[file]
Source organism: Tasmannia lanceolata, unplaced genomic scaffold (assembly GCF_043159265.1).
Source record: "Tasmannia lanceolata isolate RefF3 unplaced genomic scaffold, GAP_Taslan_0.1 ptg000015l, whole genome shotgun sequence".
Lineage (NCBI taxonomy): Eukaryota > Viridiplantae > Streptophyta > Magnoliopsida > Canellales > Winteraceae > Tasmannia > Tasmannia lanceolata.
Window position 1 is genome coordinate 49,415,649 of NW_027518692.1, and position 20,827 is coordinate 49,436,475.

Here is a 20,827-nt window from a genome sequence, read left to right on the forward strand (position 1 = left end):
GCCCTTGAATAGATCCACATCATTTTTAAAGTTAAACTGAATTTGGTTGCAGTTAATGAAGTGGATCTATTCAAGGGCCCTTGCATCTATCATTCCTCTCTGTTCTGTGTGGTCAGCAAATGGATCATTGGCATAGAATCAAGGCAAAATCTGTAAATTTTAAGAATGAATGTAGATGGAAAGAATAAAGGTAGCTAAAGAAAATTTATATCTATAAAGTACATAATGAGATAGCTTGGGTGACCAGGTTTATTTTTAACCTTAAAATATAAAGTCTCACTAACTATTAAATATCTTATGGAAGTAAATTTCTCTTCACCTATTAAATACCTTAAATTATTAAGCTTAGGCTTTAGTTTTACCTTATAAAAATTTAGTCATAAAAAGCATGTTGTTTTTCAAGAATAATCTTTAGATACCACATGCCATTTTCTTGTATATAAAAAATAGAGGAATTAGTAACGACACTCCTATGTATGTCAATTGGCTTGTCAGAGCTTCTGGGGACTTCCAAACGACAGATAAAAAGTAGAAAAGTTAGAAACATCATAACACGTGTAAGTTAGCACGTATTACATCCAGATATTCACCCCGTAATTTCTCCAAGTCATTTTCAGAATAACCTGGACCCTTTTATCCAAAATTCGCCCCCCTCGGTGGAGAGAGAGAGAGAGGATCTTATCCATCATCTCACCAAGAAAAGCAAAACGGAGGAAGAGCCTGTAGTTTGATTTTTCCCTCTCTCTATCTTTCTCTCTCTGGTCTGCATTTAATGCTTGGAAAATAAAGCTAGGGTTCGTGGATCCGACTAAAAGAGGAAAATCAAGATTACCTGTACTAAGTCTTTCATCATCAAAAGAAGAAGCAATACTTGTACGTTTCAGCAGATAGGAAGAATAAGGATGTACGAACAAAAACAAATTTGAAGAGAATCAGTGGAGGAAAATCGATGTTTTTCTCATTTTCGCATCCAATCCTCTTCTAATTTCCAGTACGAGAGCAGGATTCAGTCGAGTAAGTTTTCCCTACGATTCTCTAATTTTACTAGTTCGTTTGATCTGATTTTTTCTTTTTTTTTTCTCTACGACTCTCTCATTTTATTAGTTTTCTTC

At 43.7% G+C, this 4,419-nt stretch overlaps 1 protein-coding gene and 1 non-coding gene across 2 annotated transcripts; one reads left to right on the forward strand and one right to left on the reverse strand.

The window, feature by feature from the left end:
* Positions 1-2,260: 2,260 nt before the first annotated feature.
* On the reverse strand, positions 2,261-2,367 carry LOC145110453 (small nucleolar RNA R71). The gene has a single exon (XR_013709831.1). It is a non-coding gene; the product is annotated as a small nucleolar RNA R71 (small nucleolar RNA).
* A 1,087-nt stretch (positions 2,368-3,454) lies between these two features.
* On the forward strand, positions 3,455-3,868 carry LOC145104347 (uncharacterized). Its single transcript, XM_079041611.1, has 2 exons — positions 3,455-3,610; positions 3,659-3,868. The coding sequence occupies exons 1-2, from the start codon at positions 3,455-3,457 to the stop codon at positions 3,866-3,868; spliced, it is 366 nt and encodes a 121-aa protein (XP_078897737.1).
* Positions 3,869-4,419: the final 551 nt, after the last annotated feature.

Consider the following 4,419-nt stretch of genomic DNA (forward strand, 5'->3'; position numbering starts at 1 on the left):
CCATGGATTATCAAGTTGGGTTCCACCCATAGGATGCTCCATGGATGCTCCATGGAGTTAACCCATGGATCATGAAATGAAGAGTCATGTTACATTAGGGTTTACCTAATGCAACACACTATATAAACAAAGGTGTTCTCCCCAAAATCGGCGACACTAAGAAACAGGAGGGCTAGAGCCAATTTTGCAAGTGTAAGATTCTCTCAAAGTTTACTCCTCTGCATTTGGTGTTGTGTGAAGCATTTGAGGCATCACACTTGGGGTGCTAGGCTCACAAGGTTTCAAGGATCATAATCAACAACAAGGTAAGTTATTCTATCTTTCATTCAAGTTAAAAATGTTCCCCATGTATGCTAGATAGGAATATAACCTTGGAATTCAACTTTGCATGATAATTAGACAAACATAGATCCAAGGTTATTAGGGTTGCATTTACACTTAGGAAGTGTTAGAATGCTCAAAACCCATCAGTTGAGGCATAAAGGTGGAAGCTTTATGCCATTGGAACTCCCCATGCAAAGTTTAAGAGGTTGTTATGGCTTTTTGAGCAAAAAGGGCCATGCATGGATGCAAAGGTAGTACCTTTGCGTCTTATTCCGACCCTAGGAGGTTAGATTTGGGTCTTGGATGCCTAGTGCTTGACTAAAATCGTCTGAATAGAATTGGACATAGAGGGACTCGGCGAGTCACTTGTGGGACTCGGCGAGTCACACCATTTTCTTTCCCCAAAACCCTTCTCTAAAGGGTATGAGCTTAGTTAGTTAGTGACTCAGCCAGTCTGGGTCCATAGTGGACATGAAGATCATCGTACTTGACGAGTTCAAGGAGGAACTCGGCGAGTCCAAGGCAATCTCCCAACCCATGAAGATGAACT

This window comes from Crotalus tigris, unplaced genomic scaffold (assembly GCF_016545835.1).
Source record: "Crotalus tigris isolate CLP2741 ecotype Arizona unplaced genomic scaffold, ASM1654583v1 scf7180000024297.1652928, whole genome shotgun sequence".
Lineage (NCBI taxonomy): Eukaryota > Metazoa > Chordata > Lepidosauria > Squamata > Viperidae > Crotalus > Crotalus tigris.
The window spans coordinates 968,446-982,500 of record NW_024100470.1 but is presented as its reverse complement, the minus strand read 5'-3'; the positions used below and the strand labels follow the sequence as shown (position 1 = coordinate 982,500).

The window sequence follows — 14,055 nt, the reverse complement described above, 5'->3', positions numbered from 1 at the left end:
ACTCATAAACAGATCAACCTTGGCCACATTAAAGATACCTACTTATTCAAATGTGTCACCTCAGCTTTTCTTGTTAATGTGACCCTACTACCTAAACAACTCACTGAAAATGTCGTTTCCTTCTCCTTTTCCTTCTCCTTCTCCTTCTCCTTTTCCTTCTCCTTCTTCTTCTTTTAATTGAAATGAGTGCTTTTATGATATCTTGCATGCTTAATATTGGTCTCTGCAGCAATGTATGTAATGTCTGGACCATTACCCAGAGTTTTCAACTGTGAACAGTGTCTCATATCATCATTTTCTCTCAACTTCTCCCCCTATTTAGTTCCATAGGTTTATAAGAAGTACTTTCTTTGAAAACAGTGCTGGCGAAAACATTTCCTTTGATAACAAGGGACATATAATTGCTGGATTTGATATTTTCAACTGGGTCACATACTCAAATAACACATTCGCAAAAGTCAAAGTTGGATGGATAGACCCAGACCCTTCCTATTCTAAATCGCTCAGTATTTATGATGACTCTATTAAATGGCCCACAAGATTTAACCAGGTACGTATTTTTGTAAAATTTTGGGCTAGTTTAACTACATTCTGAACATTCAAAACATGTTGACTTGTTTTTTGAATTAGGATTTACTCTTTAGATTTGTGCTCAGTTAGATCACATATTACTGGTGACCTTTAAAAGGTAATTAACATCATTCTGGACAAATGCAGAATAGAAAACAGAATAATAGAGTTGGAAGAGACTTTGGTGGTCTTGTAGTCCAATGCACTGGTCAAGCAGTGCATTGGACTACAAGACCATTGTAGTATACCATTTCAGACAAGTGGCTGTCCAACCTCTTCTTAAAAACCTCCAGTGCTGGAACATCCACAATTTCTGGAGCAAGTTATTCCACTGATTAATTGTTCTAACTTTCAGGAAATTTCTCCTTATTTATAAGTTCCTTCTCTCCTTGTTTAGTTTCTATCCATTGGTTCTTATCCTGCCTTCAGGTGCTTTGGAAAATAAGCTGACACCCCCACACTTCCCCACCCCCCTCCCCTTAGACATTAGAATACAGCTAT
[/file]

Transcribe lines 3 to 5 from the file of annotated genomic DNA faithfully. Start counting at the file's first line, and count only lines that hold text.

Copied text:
Lineage (NCBI taxonomy): Eukaryota > Viridiplantae > Streptophyta > Magnoliopsida > Canellales > Winteraceae > Tasmannia > Tasmannia lanceolata.
Window position 1 is genome coordinate 49,415,649 of NW_027518692.1, and position 20,827 is coordinate 49,436,475.

Here is a 20,827-nt window from a genome sequence, read left to right on the forward strand (position 1 = left end):